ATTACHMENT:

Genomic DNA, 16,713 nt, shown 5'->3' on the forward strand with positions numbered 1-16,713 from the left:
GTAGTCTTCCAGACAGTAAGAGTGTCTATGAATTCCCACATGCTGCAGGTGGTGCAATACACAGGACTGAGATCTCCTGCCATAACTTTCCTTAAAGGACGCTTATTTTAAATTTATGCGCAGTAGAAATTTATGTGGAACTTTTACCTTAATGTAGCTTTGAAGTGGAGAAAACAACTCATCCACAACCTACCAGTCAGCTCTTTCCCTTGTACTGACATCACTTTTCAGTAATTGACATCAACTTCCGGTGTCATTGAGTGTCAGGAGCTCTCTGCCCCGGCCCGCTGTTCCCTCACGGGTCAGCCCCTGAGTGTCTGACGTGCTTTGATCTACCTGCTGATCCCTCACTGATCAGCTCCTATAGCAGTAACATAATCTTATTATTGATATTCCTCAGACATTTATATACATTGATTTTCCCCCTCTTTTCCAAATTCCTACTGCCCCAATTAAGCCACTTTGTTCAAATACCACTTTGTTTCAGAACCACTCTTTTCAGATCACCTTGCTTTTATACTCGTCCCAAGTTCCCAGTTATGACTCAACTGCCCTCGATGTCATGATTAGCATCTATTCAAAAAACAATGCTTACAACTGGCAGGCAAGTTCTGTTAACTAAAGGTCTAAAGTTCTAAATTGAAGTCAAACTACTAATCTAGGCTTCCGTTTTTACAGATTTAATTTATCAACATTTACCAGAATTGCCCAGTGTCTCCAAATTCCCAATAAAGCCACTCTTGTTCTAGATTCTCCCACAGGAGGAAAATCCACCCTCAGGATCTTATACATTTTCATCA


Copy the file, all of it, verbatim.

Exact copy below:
Genomic DNA, 16,713 nt, shown 5'->3' on the forward strand with positions numbered 1-16,713 from the left:
GTAGTCTTCCAGACAGTAAGAGTGTCTATGAATTCCCACATGCTGCAGGTGGTGCAATACACAGGACTGAGATCTCCTGCCATAACTTTCCTTAAAGGACGCTTATTTTAAATTTATGCGCAGTAGAAATTTATGTGGAACTTTTACCTTAATGTAGCTTTGAAGTGGAGAAAACAACTCATCCACAACCTACCAGTCAGCTCTTTCCCTTGTACTGACATCACTTTTCAGTAATTGACATCAACTTCCGGTGTCATTGAGTGTCAGGAGCTCTCTGCCCCGGCCCGCTGTTCCCTCACGGGTCAGCCCCTGAGTGTCTGACGTGCTTTGATCTACCTGCTGATCCCTCACTGATCAGCTCCTATAGCAGTAACATAATCTTATTATTGATATTCCTCAGACATTTATATACATTGATTTTCCCCCTCTTTTCCAAATTCCTACTGCCCCAATTAAGCCACTTTGTTCAAATACCACTTTGTTTCAGAACCACTCTTTTCAGATCACCTTGCTTTTATACTCGTCCCAAGTTCCCAGTTATGACTCAACTGCCCTCGATGTCATGATTAGCATCTATTCAAAAAACAATGCTTACAACTGGCAGGCAAGTTCTGTTAACTAAAGGTCTAAAGTTCTAAATTGAAGTCAAACTACTAATCTAGGCTTCCGTTTTTACAGATTTAATTTATCAACATTTACCAGAATTGCCCAGTGTCTCCAAATTCCCAATAAAGCCACTCTTGTTCTAGATTCTCCCACAGGAGGAAAATCCACCCTCAGGATCTTATACATTTTCATCA